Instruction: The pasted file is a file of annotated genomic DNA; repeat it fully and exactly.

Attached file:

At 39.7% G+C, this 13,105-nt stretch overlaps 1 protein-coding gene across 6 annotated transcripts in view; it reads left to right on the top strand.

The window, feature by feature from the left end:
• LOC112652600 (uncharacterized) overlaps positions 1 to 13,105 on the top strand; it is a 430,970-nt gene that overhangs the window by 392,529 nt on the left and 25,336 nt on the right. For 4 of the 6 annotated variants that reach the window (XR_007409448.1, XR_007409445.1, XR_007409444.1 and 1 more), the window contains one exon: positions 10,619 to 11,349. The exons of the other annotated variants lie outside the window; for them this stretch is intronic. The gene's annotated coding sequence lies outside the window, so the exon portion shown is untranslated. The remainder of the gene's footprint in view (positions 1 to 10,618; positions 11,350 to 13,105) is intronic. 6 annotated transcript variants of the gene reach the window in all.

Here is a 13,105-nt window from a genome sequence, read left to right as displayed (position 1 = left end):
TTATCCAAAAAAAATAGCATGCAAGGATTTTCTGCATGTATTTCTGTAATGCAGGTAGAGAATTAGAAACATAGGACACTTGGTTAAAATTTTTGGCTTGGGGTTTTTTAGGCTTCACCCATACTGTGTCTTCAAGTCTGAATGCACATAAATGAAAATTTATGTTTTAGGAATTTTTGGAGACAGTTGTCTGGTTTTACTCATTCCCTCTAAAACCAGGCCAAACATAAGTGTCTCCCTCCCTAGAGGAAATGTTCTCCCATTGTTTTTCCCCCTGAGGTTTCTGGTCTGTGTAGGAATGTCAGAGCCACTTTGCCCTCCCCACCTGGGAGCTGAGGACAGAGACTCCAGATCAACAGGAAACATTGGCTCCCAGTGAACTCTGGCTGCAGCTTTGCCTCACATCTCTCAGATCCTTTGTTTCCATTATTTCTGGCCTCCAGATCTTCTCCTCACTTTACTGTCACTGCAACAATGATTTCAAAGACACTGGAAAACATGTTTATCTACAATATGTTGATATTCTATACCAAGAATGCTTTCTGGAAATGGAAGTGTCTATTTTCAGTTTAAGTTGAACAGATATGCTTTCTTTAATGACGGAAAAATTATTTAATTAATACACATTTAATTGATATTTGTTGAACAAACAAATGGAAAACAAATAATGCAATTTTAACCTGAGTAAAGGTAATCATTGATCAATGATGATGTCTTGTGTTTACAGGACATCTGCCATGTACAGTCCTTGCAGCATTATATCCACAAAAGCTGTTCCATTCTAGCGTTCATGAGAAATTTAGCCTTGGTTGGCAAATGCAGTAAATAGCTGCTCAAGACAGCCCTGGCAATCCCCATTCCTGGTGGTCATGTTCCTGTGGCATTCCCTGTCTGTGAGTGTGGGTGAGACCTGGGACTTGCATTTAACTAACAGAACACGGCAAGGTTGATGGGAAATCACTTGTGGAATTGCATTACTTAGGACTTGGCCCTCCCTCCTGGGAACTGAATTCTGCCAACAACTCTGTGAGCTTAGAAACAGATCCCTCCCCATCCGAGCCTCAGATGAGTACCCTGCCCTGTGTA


At 39.7% G+C, this 13,105-nt stretch overlaps 1 protein-coding gene across 6 annotated transcripts in view; it reads left to right on the top strand.

The window, feature by feature from the left end:
• LOC112652600 (uncharacterized) overlaps positions 1 to 13,105 on the top strand; it is a 430,970-nt gene that overhangs the window by 392,529 nt on the left and 25,336 nt on the right. For 4 of the 6 annotated variants that reach the window (XR_007409448.1, XR_007409445.1, XR_007409444.1 and 1 more), the window contains one exon: positions 10,619 to 11,349. The exons of the other annotated variants lie outside the window; for them this stretch is intronic. The gene's annotated coding sequence lies outside the window, so the exon portion shown is untranslated. The remainder of the gene's footprint in view (positions 1 to 10,618; positions 11,350 to 13,105) is intronic. 6 annotated transcript variants of the gene reach the window in all.

Here is a 13,105-nt window from a genome sequence, read left to right as displayed (position 1 = left end):
TTATCCAAAAAAAATAGCATGCAAGGATTTTCTGCATGTATTTCTGTAATGCAGGTAGAGAATTAGAAACATAGGACACTTGGTTAAAATTTTTGGCTTGGGGTTTTTTAGGCTTCACCCATACTGTGTCTTCAAGTCTGAATGCACATAAATGAAAATTTATGTTTTAGGAATTTTTGGAGACAGTTGTCTGGTTTTACTCATTCCCTCTAAAACCAGGCCAAACATAAGTGTCTCCCTCCCTAGAGGAAATGTTCTCCCATTGTTTTTCCCCCTGAGGTTTCTGGTCTGTGTAGGAATGTCAGAGCCACTTTGCCCTCCCCACCTGGGAGCTGAGGACAGAGACTCCAGATCAACAGGAAACATTGGCTCCCAGTGAACTCTGGCTGCAGCTTTGCCTCACATCTCTCAGATCCTTTGTTTCCATTATTTCTGGCCTCCAGATCTTCTCCTCACTTTACTGTCACTGCAACAATGATTTCAAAGACACTGGAAAACATGTTTATCTACAATATGTTGATATTCTATACCAAGAATGCTTTCTGGAAATGGAAGTGTCTATTTTCAGTTTAAGTTGAACAGATATGCTTTCTTTAATGACGGAAAAATTATTTAATTAATACACATTTAATTGATATTTGTTGAACAAACAAATGGAAAACAAATAATGCAATTTTAACCTGAGTAAAGGTAATCATTGATCAATGATGATGTCTTGTGTTTACAGGACATCTGCCATGTACAGTCCTTGCAGCATTATATCCACAAAAGCTGTTCCATTCTAGCGTTCATGAGAAATTTAGCCTTGGTTGGCAAATGCAGTAAATAGCTGCTCAAGACAGCCCTGGCAATCCCCATTCCTGGTGGTCATGTTCCTGTGGCATTCCCTGTCTGTGAGTGTGGGTGAGACCTGGGACTTGCATTTAACTAACAGAACACGGCAAGGTTGATGGGAAATCACTTGTGGAATTGCATTACTTAGGACTTGGCCCTCCCTCCTGGGAACTGAATTCTGCCAACAACTCTGTGAGCTTAGAAACAGATCCCTCCCCATCCGAGCCTCAGATGAGTACCCTGCCCTGTGTA